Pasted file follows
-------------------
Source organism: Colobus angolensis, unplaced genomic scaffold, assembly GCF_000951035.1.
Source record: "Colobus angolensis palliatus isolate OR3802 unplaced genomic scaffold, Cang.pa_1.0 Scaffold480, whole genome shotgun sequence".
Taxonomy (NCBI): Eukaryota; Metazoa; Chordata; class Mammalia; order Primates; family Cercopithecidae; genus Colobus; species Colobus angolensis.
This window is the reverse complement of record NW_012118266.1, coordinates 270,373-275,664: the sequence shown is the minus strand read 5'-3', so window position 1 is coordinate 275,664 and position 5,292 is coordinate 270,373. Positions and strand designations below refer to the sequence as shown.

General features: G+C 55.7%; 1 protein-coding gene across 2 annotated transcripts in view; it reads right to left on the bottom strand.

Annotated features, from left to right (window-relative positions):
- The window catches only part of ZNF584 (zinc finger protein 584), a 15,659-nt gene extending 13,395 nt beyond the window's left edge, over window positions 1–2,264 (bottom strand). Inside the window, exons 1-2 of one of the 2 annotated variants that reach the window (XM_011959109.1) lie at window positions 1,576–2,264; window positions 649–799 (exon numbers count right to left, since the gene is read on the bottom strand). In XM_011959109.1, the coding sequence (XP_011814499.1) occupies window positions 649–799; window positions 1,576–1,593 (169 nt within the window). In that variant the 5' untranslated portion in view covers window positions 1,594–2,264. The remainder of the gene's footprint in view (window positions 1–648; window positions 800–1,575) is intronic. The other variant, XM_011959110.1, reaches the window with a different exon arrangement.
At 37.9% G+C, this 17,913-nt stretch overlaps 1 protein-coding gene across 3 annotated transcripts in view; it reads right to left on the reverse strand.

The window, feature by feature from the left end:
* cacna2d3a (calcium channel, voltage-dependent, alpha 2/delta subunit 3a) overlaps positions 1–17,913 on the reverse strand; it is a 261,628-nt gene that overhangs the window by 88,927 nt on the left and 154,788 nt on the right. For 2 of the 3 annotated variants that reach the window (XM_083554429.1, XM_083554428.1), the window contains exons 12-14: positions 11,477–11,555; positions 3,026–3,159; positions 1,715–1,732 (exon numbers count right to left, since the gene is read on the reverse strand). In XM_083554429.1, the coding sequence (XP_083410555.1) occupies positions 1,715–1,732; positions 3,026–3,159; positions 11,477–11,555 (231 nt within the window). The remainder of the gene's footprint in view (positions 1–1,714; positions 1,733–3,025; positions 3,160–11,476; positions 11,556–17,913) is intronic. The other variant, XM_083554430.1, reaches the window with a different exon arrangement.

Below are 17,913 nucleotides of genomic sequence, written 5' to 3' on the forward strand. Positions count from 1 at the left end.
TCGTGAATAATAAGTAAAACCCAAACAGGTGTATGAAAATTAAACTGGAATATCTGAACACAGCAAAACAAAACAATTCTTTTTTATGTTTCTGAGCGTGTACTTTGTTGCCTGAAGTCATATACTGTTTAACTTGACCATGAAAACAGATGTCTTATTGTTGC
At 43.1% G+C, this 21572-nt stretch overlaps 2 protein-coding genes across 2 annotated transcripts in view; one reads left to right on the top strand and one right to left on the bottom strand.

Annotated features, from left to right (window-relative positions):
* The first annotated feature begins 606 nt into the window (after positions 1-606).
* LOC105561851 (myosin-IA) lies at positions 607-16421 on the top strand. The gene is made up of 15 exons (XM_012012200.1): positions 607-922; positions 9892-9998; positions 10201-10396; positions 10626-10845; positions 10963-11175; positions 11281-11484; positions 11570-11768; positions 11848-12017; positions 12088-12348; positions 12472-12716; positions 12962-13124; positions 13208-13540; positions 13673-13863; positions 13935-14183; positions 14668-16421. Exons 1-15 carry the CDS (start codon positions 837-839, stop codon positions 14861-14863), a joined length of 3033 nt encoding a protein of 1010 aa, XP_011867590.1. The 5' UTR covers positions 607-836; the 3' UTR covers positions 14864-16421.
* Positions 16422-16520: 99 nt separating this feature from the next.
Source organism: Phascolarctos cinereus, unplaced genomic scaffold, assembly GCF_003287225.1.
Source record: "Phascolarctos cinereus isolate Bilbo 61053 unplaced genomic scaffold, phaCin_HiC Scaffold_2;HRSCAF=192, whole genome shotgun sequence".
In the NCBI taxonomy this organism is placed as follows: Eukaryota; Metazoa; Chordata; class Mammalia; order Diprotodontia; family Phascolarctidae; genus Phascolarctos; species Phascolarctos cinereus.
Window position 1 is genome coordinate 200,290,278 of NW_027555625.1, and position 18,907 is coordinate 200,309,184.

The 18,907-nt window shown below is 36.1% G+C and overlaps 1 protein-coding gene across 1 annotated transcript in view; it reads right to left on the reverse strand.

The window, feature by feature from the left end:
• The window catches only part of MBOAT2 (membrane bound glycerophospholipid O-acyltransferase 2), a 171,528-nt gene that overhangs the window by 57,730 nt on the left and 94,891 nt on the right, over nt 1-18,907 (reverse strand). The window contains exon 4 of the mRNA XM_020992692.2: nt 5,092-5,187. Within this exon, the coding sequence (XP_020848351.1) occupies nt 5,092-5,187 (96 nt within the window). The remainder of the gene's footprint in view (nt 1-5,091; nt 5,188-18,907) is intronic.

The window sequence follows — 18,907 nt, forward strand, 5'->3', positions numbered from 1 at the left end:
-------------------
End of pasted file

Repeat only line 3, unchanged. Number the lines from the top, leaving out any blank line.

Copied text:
Taxonomy (NCBI): Eukaryota; Metazoa; Chordata; class Mammalia; order Primates; family Cercopithecidae; genus Colobus; species Colobus angolensis.